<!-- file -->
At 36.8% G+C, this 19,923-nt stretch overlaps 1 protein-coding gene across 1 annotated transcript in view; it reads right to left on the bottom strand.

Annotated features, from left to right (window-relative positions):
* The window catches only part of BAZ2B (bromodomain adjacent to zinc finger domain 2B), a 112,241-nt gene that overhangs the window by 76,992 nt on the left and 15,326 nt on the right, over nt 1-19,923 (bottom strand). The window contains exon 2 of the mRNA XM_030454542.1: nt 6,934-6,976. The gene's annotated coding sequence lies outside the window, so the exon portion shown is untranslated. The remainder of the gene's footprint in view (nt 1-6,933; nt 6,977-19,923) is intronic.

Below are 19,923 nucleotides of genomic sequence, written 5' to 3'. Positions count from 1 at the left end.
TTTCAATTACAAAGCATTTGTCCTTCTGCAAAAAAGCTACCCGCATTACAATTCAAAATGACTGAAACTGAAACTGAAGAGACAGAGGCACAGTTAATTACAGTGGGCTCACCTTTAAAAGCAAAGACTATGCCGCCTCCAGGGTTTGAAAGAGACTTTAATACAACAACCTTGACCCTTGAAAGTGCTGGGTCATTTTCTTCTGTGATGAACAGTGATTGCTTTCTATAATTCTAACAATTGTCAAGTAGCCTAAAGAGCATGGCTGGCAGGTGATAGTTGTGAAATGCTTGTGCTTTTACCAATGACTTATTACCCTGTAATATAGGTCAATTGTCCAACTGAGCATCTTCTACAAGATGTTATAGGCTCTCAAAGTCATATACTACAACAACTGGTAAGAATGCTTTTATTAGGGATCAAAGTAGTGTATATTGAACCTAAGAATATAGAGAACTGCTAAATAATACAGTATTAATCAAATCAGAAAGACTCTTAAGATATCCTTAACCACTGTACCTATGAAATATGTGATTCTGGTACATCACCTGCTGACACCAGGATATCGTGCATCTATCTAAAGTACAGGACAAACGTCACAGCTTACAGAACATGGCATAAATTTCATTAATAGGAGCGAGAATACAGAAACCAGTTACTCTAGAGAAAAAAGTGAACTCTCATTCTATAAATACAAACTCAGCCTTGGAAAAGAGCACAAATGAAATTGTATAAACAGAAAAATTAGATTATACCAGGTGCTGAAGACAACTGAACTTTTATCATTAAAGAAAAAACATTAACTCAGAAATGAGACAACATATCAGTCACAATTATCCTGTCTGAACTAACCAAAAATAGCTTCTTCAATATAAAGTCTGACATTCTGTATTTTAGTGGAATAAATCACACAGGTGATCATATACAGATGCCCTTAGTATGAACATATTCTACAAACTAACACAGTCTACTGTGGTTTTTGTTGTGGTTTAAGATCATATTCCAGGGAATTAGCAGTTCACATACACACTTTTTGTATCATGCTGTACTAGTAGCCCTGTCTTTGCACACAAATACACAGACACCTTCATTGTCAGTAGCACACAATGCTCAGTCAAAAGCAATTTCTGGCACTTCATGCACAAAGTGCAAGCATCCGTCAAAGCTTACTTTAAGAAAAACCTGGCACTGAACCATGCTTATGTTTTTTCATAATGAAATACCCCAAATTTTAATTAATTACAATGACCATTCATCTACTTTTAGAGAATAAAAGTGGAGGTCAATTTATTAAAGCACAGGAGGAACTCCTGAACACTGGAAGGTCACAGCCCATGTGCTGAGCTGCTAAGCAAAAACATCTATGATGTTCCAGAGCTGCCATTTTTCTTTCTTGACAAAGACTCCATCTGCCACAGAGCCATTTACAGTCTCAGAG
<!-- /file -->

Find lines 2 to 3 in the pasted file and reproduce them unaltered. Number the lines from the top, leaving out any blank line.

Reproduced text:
Annotated features, from left to right (window-relative positions):
* The window catches only part of BAZ2B (bromodomain adjacent to zinc finger domain 2B), a 112,241-nt gene that overhangs the window by 76,992 nt on the left and 15,326 nt on the right, over nt 1-19,923 (bottom strand). The window contains exon 2 of the mRNA XM_030454542.1: nt 6,934-6,976. The gene's annotated coding sequence lies outside the window, so the exon portion shown is untranslated. The remainder of the gene's footprint in view (nt 1-6,933; nt 6,977-19,923) is intronic.